I am sure I’ve been guilty of searching for metaphors where there were none. Whenever I’ve been around scientists for a prolonged period of time, I’ve been told as much. Sometimes the weather is just the weather. But I can’t help thinking that our obsession with storms speaks to some larger force—not climate change, though that’s conceivable—but an isolation from nature that can only be overcome by exaggerated contact. Even the peanut farmer who still goes outside to stare at the rain gauge every day is obsessing over the glowing amoeba of the radar and tracking the long-range models online to make decisions.
Most of us have no reason to look at the skies, or smell the wind, or watch the birds move down in the trees. The only time the weather can change our patterns of behavior is when it hits the off button. We had a big storm last week and it shut down everything in the nicest possible way, by which I mean the trees stayed upright and off the power lines, the water lines didn’t break, and the office was closed.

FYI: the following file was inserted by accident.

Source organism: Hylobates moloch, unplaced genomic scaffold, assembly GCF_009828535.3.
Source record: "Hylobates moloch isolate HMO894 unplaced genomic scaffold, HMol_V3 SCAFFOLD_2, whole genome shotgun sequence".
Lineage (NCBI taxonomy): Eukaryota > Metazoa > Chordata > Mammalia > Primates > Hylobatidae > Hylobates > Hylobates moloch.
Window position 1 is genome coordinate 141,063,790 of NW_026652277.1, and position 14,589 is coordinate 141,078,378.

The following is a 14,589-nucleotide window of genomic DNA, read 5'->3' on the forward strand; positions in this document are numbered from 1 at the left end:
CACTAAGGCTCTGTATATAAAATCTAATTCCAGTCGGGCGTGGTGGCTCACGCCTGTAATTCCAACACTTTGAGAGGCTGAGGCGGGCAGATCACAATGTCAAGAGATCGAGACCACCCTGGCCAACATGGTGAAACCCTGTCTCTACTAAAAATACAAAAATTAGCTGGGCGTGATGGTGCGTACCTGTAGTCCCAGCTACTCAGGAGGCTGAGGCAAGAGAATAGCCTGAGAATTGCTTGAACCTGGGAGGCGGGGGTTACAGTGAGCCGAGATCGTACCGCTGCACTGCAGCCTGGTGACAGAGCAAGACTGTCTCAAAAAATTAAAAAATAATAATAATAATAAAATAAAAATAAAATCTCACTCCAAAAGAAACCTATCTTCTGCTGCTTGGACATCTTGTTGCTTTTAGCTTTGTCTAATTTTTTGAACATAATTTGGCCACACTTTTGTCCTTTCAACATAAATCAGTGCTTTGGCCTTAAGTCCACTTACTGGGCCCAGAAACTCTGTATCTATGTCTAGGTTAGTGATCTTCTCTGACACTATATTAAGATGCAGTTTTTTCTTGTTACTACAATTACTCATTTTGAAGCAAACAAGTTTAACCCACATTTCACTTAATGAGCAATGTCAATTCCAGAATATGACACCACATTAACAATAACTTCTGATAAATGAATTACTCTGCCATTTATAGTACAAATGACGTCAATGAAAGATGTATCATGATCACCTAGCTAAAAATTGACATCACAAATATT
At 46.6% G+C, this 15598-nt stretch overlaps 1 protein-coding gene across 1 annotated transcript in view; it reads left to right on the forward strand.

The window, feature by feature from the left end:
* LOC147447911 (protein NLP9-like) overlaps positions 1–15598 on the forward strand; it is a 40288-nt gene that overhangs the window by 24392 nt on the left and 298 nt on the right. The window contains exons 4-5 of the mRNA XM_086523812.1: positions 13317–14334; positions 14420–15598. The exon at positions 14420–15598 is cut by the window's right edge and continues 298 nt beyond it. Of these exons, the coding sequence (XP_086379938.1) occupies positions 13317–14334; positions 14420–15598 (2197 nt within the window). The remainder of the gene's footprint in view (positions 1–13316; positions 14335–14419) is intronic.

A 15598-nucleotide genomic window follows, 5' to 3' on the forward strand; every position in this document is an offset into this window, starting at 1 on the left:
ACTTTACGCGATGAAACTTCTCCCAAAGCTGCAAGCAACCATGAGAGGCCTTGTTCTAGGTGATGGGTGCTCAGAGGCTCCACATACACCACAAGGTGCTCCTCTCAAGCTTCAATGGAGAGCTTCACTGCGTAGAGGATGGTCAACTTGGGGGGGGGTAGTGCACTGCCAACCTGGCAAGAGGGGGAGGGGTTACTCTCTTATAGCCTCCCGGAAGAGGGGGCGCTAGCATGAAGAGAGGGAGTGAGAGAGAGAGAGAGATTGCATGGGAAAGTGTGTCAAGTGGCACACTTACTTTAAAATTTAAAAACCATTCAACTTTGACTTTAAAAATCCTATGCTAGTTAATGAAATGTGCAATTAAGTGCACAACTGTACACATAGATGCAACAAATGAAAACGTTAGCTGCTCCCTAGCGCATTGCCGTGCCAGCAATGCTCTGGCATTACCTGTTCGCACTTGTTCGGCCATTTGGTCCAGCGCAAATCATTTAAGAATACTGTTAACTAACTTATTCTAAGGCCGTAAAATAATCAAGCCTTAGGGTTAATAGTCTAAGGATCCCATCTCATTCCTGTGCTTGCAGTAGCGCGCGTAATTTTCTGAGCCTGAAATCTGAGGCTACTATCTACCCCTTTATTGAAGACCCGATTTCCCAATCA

A winter wonderland lined up with the weekend and the world went quiet as a Robert Frost poem. Everyone who had ever lived in New England broke out their cross country skis, Virginia boys with trucks tested their invincibility, and Instagram got inundated by inch counts. By Monday evening the kids were stir crazy, their parents pawed at the liquor cabinets, and we were all tired of shoveling.
I enjoy the way the snow closes down my horizon. I don’t anticipate or yearn or forecast. It’s kind of like when you see yourself in the back of a photograph and you recognize a pure emotion—fatigue or sadness or joy—instead of the posed smile or cocky stare you normally adopt, and you realize you haven’t changed that much. Maybe not at all.